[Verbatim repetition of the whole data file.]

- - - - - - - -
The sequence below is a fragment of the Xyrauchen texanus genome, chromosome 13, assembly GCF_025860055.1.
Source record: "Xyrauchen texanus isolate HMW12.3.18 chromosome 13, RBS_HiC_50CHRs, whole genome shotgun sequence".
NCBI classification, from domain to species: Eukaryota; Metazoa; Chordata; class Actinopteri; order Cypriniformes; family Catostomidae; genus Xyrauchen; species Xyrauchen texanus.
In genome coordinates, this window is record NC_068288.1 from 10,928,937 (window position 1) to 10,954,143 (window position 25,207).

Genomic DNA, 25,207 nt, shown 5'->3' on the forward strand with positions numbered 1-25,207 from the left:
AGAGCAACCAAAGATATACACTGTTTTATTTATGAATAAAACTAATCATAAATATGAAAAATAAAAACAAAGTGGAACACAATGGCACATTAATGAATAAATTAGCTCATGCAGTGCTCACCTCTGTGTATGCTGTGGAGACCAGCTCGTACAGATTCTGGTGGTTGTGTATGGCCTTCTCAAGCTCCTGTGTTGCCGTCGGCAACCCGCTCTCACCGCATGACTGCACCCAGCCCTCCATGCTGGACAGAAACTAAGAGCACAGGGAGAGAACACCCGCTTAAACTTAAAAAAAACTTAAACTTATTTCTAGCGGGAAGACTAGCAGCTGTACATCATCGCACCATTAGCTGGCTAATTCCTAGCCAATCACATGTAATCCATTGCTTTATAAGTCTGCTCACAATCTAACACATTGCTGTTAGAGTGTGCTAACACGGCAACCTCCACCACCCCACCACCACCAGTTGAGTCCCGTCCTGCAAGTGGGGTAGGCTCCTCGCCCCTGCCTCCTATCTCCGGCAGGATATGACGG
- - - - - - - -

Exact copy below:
The sequence below is a fragment of the Xyrauchen texanus genome, chromosome 13, assembly GCF_025860055.1.
Source record: "Xyrauchen texanus isolate HMW12.3.18 chromosome 13, RBS_HiC_50CHRs, whole genome shotgun sequence".
NCBI classification, from domain to species: Eukaryota; Metazoa; Chordata; class Actinopteri; order Cypriniformes; family Catostomidae; genus Xyrauchen; species Xyrauchen texanus.
In genome coordinates, this window is record NC_068288.1 from 10,928,937 (window position 1) to 10,954,143 (window position 25,207).

Genomic DNA, 25,207 nt, shown 5'->3' on the forward strand with positions numbered 1-25,207 from the left:
AGAGCAACCAAAGATATACACTGTTTTATTTATGAATAAAACTAATCATAAATATGAAAAATAAAAACAAAGTGGAACACAATGGCACATTAATGAATAAATTAGCTCATGCAGTGCTCACCTCTGTGTATGCTGTGGAGACCAGCTCGTACAGATTCTGGTGGTTGTGTATGGCCTTCTCAAGCTCCTGTGTTGCCGTCGGCAACCCGCTCTCACCGCATGACTGCACCCAGCCCTCCATGCTGGACAGAAACTAAGAGCACAGGGAGAGAACACCCGCTTAAACTTAAAAAAAACTTAAACTTATTTCTAGCGGGAAGACTAGCAGCTGTACATCATCGCACCATTAGCTGGCTAATTCCTAGCCAATCACATGTAATCCATTGCTTTATAAGTCTGCTCACAATCTAACACATTGCTGTTAGAGTGTGCTAACACGGCAACCTCCACCACCCCACCACCACCAGTTGAGTCCCGTCCTGCAAGTGGGGTAGGCTCCTCGCCCCTGCCTCCTATCTCCGGCAGGATATGACGG